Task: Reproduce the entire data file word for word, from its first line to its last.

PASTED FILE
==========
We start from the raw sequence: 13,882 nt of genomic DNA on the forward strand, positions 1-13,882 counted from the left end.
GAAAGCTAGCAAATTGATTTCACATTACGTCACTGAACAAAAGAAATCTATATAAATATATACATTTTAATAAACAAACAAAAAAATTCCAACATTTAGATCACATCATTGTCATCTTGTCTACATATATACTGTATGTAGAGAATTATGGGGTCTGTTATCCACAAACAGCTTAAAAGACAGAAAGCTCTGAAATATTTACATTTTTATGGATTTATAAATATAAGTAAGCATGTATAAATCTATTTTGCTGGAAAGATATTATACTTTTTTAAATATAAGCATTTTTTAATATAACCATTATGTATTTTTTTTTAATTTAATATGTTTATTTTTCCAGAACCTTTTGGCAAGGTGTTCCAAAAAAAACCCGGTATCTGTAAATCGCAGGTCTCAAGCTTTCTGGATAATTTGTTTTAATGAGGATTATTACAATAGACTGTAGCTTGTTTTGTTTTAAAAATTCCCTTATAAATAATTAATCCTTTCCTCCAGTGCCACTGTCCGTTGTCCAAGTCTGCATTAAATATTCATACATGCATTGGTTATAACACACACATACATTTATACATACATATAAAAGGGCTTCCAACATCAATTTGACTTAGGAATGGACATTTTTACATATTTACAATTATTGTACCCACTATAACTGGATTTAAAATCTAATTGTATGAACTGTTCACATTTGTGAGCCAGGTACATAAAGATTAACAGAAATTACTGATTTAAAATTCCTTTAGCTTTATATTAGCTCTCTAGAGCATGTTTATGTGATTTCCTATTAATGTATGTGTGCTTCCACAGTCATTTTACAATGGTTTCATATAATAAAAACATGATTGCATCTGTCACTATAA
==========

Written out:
We start from the raw sequence: 13,882 nt of genomic DNA on the forward strand, positions 1-13,882 counted from the left end.
GAAAGCTAGCAAATTGATTTCACATTACGTCACTGAACAAAAGAAATCTATATAAATATATACATTTTAATAAACAAACAAAAAAATTCCAACATTTAGATCACATCATTGTCATCTTGTCTACATATATACTGTATGTAGAGAATTATGGGGTCTGTTATCCACAAACAGCTTAAAAGACAGAAAGCTCTGAAATATTTACATTTTTATGGATTTATAAATATAAGTAAGCATGTATAAATCTATTTTGCTGGAAAGATATTATACTTTTTTAAATATAAGCATTTTTTAATATAACCATTATGTATTTTTTTTTAATTTAATATGTTTATTTTTCCAGAACCTTTTGGCAAGGTGTTCCAAAAAAAACCCGGTATCTGTAAATCGCAGGTCTCAAGCTTTCTGGATAATTTGTTTTAATGAGGATTATTACAATAGACTGTAGCTTGTTTTGTTTTAAAAATTCCCTTATAAATAATTAATCCTTTCCTCCAGTGCCACTGTCCGTTGTCCAAGTCTGCATTAAATATTCATACATGCATTGGTTATAACACACACATACATTTATACATACATATAAAAGGGCTTCCAACATCAATTTGACTTAGGAATGGACATTTTTACATATTTACAATTATTGTACCCACTATAACTGGATTTAAAATCTAATTGTATGAACTGTTCACATTTGTGAGCCAGGTACATAAAGATTAACAGAAATTACTGATTTAAAATTCCTTTAGCTTTATATTAGCTCTCTAGAGCATGTTTATGTGATTTCCTATTAATGTATGTGTGCTTCCACAGTCATTTTACAATGGTTTCATATAATAAAAACATGATTGCATCTGTCACTATAA